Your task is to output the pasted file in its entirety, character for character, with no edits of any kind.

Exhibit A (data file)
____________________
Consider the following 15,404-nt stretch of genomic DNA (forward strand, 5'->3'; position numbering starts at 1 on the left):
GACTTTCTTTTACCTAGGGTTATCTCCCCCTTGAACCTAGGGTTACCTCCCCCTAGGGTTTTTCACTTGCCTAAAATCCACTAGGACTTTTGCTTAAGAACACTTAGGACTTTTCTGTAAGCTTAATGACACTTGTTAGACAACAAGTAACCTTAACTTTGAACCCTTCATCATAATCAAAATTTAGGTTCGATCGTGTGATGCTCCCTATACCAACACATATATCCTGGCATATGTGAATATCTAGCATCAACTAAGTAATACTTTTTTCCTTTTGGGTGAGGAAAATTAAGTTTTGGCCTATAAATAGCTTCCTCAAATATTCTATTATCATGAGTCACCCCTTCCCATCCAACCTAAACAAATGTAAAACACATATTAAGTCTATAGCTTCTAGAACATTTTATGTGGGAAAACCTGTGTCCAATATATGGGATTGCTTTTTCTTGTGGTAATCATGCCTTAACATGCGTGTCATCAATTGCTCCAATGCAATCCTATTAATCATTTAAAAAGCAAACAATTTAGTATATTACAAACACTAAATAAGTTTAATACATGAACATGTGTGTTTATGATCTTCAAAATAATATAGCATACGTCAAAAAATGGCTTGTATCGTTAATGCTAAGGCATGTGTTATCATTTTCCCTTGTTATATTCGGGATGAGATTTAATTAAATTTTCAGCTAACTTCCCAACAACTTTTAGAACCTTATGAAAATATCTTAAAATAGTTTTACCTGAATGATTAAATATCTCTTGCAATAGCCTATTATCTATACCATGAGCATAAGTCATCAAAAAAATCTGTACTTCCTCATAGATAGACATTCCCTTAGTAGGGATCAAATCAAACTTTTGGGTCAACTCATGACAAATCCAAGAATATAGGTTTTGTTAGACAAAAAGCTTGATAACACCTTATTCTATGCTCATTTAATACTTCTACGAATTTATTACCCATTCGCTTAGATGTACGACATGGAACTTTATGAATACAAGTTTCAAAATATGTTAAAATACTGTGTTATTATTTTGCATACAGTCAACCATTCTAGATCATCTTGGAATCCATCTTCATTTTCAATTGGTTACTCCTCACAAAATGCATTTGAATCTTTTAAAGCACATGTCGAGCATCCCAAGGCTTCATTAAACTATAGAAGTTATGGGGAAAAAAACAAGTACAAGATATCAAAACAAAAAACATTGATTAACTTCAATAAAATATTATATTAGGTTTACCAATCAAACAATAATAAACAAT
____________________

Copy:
Consider the following 15,404-nt stretch of genomic DNA (forward strand, 5'->3'; position numbering starts at 1 on the left):
GACTTTCTTTTACCTAGGGTTATCTCCCCCTTGAACCTAGGGTTACCTCCCCCTAGGGTTTTTCACTTGCCTAAAATCCACTAGGACTTTTGCTTAAGAACACTTAGGACTTTTCTGTAAGCTTAATGACACTTGTTAGACAACAAGTAACCTTAACTTTGAACCCTTCATCATAATCAAAATTTAGGTTCGATCGTGTGATGCTCCCTATACCAACACATATATCCTGGCATATGTGAATATCTAGCATCAACTAAGTAATACTTTTTTCCTTTTGGGTGAGGAAAATTAAGTTTTGGCCTATAAATAGCTTCCTCAAATATTCTATTATCATGAGTCACCCCTTCCCATCCAACCTAAACAAATGTAAAACACATATTAAGTCTATAGCTTCTAGAACATTTTATGTGGGAAAACCTGTGTCCAATATATGGGATTGCTTTTTCTTGTGGTAATCATGCCTTAACATGCGTGTCATCAATTGCTCCAATGCAATCCTATTAATCATTTAAAAAGCAAACAATTTAGTATATTACAAACACTAAATAAGTTTAATACATGAACATGTGTGTTTATGATCTTCAAAATAATATAGCATACGTCAAAAAATGGCTTGTATCGTTAATGCTAAGGCATGTGTTATCATTTTCCCTTGTTATATTCGGGATGAGATTTAATTAAATTTTCAGCTAACTTCCCAACAACTTTTAGAACCTTATGAAAATATCTTAAAATAGTTTTACCTGAATGATTAAATATCTCTTGCAATAGCCTATTATCTATACCATGAGCATAAGTCATCAAAAAAATCTGTACTTCCTCATAGATAGACATTCCCTTAGTAGGGATCAAATCAAACTTTTGGGTCAACTCATGACAAATCCAAGAATATAGGTTTTGTTAGACAAAAAGCTTGATAACACCTTATTCTATGCTCATTTAATACTTCTACGAATTTATTACCCATTCGCTTAGATGTACGACATGGAACTTTATGAATACAAGTTTCAAAATATGTTAAAATACTGTGTTATTATTTTGCATACAGTCAACCATTCTAGATCATCTTGGAATCCATCTTCATTTTCAATTGGTTACTCCTCACAAAATGCATTTGAATCTTTTAAAGCACATGTCGAGCATCCCAAGGCTTCATTAAACTATAGAAGTTATGGGGAAAAAAACAAGTACAAGATATCAAAACAAAAAACATTGATTAACTTCAATAAAATATTATATTAGGTTTACCAATCAAACAATAATAAACAAT